In his annual address of 2005, Chief Executive Tom Arnold, says that the “MAKEPOVERTYHISTORY campaign…aims to mobilise political and public opinion,” and he adds: “If we can change the opinions of eight world leaders on the issues of trade, aid and debt, we can affect the lives of 800 million people worldwide.” (http://www.concern.net/indexD.php)
The issue of ‘trade justice’ is another problem that has the aid agencies at loggerheads with the IMF, the WTO, and the World Bank. Speaking to myself on Griff FM earlier this year, John McGhie, of Christian Aid, warns of the need to combat the scourge of unjust trade rules and spoke out against the scrapping of the multi-fibre agreements in countries like Bangladesh, Sri Lanka, and Cambodia, under new rules introduced by the WTO at the start of the year. He sees an obvious danger when the WTO removes the “umbrella” that up to now has protected the trade, and in particular, the garment industry in these countries. He paints a picture of misery when the new rules begin to bite home, and notes that countries that were badly hit by the tsunami face further hardship.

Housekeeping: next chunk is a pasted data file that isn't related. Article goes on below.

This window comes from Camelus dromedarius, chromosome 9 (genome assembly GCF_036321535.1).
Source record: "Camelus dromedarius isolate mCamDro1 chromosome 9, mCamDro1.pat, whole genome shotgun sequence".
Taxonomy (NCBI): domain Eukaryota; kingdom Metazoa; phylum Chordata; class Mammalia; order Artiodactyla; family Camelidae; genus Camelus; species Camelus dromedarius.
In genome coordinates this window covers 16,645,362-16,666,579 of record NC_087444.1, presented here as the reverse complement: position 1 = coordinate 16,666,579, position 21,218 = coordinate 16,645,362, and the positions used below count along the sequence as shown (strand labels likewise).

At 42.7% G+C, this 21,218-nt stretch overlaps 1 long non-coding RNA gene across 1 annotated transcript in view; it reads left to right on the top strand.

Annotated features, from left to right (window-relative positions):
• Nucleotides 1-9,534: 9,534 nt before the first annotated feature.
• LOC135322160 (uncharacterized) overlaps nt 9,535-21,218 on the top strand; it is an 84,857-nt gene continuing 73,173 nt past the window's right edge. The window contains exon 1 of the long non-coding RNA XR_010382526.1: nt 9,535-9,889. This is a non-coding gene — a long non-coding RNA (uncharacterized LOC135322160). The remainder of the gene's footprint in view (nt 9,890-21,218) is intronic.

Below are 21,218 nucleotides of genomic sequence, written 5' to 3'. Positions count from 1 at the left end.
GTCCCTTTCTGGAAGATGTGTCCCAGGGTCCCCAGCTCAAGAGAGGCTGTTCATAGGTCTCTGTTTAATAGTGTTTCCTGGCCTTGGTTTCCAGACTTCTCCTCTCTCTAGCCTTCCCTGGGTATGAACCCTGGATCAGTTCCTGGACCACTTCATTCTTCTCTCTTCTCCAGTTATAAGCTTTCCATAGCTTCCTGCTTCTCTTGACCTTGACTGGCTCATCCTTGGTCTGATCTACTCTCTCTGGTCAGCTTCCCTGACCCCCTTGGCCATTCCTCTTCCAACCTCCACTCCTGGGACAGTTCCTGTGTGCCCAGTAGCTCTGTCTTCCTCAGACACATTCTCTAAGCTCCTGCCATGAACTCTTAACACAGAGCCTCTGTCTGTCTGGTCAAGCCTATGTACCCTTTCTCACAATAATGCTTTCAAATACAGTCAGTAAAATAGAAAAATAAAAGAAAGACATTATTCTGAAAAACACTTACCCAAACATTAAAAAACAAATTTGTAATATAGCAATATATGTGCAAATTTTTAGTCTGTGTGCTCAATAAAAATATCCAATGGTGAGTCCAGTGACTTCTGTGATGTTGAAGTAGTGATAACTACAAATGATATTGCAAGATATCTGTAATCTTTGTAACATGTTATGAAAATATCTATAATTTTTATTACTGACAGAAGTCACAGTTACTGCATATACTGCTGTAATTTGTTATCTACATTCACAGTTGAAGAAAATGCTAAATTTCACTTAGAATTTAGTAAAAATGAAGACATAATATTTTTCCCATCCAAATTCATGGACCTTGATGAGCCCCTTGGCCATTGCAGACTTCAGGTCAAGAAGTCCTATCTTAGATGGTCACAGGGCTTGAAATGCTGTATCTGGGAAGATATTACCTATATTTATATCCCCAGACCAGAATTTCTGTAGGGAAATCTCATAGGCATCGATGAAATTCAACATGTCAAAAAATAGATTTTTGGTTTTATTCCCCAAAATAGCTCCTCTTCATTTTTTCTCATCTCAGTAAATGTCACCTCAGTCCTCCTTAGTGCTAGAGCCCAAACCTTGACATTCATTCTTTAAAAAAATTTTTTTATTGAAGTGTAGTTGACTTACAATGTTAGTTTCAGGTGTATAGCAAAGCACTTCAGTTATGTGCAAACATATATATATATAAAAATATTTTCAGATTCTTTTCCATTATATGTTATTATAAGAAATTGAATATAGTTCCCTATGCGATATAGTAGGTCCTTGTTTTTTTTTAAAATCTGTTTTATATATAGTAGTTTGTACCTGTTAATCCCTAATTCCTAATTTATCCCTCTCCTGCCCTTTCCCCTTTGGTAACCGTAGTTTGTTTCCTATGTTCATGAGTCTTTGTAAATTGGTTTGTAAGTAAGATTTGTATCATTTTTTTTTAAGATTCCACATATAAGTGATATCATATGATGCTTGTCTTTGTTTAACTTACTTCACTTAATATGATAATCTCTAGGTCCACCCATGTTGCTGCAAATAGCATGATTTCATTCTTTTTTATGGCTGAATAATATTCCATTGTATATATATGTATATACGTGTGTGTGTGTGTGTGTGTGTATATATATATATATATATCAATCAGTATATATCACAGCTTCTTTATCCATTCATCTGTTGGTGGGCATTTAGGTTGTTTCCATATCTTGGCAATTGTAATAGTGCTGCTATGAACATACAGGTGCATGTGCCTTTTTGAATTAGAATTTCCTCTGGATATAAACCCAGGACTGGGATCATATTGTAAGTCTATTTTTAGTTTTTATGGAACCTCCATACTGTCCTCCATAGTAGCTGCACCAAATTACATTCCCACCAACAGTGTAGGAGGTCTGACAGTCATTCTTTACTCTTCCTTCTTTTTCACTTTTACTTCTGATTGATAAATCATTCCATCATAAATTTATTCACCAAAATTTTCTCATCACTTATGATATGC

He cites the case of Sri Lanka, which has suffered terribly in the past, but which was beginning to bounce back from its troubles, and he claims that a successful thriving garment industry would have speeded the recovery process. Now all bets are off, and there are countries that will be winners and losers. China’s booming economy, and to a lesser extent India and Hong Kong, will reap the benefits at the expense of the poorer nations – the latter not least because of its superb infrastructure.